Sharing the Evening Meal with Family and Friends

Family Christmas meal
The table with only the three youngest kids. That’s me with a fork in my mouth.

I come from a large family. Let me size it up for you. I’m kid number 10 of 11. My parents have 29 grandkids. While my mom’s family is small (she has only 4 siblings), my father’s family is immense. He has 16 siblings and almost all of them had at least 2 kids. To say I had many cousins doesn’t do it justice. We live in the same province as my dad’s family, so we visited each other often.

At my family’s peak, we had 12 people living in a small (think very small) home. Mom was an excellent cook, and everything was made from scratch. We were a boisterous bunch, and we weren’t forced to eat in silence. By the time I got into double digits, some of my older siblings were married and had kids of their own.

My siblings, their spouses and their kids came to my parents’ home for Christmas day. That meant the kitchen table was always full and we filled the living room and flowed into the hall and closets to find a place to eat when the eating time came.

Christmas Dinner
Christmas Dinner early 1980s

We have always been a family that talked and joked over food. The evening meal was a time to come together after a long day of work or school and share our lives and what happened during the day. They were often joyous times, and I remember them fondly.

This experience has flowed over to my fantasy writing. It is one of the reasons I made the Darrow family have so many kids (there are 7) and why Maisie and Gaven’s children return to share the evening ration even after they’ve united and had children of their own.

In Scattered Stones, we see how Bronwyn Darrow, the youngest of the brood, views the evening ration:

Bronwyn watched his mum gaze around the table. She enjoyed this most of all: gathering the family for the evening ration. It was the time to share their lives, the joys and the disappointments. She had often said it was the occasion to renew the family bond and for each to gather strength to carry on. He believed that now. One day he wanted to bring his family to the table and continue the tradition.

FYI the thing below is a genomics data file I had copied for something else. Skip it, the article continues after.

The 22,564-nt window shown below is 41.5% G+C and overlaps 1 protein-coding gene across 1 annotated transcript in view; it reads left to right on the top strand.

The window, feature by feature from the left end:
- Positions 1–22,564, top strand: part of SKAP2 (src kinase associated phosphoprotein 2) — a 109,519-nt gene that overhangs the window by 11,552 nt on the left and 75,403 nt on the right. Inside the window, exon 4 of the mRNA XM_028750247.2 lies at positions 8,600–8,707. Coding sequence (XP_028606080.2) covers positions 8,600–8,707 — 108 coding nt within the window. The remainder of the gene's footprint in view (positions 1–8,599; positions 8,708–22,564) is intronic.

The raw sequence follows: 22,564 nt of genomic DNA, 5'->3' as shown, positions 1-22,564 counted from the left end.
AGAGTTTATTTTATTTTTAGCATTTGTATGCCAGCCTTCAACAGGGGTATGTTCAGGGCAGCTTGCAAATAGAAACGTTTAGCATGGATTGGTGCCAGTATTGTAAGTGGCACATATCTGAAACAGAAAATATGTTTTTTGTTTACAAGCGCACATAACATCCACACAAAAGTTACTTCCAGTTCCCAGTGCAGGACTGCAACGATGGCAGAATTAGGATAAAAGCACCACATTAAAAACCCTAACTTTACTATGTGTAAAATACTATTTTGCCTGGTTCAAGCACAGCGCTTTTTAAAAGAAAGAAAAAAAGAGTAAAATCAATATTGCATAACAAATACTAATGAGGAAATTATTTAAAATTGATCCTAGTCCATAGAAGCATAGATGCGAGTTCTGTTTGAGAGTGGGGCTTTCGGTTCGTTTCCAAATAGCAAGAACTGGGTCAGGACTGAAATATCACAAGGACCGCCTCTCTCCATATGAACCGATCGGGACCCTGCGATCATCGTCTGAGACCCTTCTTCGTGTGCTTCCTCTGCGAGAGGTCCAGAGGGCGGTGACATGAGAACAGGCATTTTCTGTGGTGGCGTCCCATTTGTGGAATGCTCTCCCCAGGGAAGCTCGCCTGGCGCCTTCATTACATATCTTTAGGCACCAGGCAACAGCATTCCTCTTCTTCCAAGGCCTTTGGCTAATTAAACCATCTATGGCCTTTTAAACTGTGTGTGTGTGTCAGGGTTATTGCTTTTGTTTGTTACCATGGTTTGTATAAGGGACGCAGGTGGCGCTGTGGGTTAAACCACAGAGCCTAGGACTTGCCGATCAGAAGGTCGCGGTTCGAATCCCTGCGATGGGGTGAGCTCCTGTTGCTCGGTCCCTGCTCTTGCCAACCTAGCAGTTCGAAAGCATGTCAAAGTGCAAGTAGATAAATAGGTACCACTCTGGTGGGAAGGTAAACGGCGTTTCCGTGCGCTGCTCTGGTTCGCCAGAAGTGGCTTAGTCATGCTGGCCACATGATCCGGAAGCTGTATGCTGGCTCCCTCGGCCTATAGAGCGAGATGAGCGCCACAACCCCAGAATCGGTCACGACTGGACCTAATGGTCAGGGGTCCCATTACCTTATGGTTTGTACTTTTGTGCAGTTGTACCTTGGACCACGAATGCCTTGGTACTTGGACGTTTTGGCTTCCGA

One of my favourite scenes from Shadows in the Stone takes place around the table as the Darrow family comes together to eat and share the day. Maisie and Gaven Darrow welcome their children, Bronwyn, Rhiannon and Loren, as well as Isla and Alaura of Niamh to the table. Their second-oldest son, Joris, comes in late.

“Joris. Isn’t this a surprise?”

Although his mum smiled, her voice sounded as though she wasn’t happy to see him. He glanced around the table and saw his dad, younger siblings and Alaura of Niamh, the woman his brother drooled to have but couldn’t build up the courage to claim. Releasing a low snicker, his mind worked on ways to entertain himself at his brother’s expense. “The surprise is mine; look at this fine ration.” He plopped down in the empty chair between Isla and his mum. “How is my little nymph?” He tickled Isla’s neck and pretended to reach for her biscuit.

She grinned and stuck out her chest to show off the jerkin.

“That’s the prettiest jerkin I’ve ever seen.”


“Of course.” He glanced at Bronwyn and winked.

Maisie retrieved a plate for her older son and filled it to the edge.

“Mum, you’re certainly generous tonight.” He gawked at the mound of food on his plate.

“Remember not to talk with your mouth full. We have a guest.” She patted him on the forearm sternly and lowered her brow. “You may begin the ration.”

Joris ogled the guest. She was pretty by hauflin standards, but her human features dulled her beauty. She appeared too delicate for his liking, and her reserve manner told him she’d be a boring date. However, these shortcomings hadn’t stopped his brother from becoming infatuated with her and tonight, he’d stir the embers to see if a flame erupted. “Alaura, you add more beauty to this table than a hundred bouquets of delicate flowers.”